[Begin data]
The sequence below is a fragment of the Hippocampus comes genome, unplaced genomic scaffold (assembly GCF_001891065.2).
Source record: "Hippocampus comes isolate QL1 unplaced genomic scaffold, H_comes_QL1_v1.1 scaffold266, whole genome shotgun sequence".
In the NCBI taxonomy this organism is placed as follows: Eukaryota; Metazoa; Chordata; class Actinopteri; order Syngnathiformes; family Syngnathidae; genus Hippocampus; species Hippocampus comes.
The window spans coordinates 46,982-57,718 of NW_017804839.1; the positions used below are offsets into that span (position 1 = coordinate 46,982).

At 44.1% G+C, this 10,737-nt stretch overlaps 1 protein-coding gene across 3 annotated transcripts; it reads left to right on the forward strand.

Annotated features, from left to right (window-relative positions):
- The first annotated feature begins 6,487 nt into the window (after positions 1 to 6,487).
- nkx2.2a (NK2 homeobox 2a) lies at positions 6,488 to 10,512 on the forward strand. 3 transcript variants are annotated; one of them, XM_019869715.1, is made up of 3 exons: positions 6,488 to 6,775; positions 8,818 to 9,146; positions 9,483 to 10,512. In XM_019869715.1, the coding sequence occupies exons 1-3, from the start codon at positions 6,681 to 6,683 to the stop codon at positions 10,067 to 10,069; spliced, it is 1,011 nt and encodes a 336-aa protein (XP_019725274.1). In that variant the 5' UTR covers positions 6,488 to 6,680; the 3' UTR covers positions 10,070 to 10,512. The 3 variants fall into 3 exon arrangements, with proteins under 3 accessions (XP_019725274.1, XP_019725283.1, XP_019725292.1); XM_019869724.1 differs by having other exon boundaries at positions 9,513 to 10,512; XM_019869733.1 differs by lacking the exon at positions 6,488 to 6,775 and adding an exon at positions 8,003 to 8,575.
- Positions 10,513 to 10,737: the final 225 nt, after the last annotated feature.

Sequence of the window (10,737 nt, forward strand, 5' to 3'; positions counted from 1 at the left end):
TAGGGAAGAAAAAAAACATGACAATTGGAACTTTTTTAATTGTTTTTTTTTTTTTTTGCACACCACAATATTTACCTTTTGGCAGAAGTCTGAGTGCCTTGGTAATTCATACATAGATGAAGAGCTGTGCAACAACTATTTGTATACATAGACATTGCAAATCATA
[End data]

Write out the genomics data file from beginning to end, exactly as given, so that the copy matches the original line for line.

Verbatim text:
The sequence below is a fragment of the Hippocampus comes genome, unplaced genomic scaffold (assembly GCF_001891065.2).
Source record: "Hippocampus comes isolate QL1 unplaced genomic scaffold, H_comes_QL1_v1.1 scaffold266, whole genome shotgun sequence".
In the NCBI taxonomy this organism is placed as follows: Eukaryota; Metazoa; Chordata; class Actinopteri; order Syngnathiformes; family Syngnathidae; genus Hippocampus; species Hippocampus comes.
The window spans coordinates 46,982-57,718 of NW_017804839.1; the positions used below are offsets into that span (position 1 = coordinate 46,982).

At 44.1% G+C, this 10,737-nt stretch overlaps 1 protein-coding gene across 3 annotated transcripts; it reads left to right on the forward strand.

Annotated features, from left to right (window-relative positions):
- The first annotated feature begins 6,487 nt into the window (after positions 1 to 6,487).
- nkx2.2a (NK2 homeobox 2a) lies at positions 6,488 to 10,512 on the forward strand. 3 transcript variants are annotated; one of them, XM_019869715.1, is made up of 3 exons: positions 6,488 to 6,775; positions 8,818 to 9,146; positions 9,483 to 10,512. In XM_019869715.1, the coding sequence occupies exons 1-3, from the start codon at positions 6,681 to 6,683 to the stop codon at positions 10,067 to 10,069; spliced, it is 1,011 nt and encodes a 336-aa protein (XP_019725274.1). In that variant the 5' UTR covers positions 6,488 to 6,680; the 3' UTR covers positions 10,070 to 10,512. The 3 variants fall into 3 exon arrangements, with proteins under 3 accessions (XP_019725274.1, XP_019725283.1, XP_019725292.1); XM_019869724.1 differs by having other exon boundaries at positions 9,513 to 10,512; XM_019869733.1 differs by lacking the exon at positions 6,488 to 6,775 and adding an exon at positions 8,003 to 8,575.
- Positions 10,513 to 10,737: the final 225 nt, after the last annotated feature.

Sequence of the window (10,737 nt, forward strand, 5' to 3'; positions counted from 1 at the left end):
TAGGGAAGAAAAAAAACATGACAATTGGAACTTTTTTAATTGTTTTTTTTTTTTTTTGCACACCACAATATTTACCTTTTGGCAGAAGTCTGAGTGCCTTGGTAATTCATACATAGATGAAGAGCTGTGCAACAACTATTTGTATACATAGACATTGCAAATCATA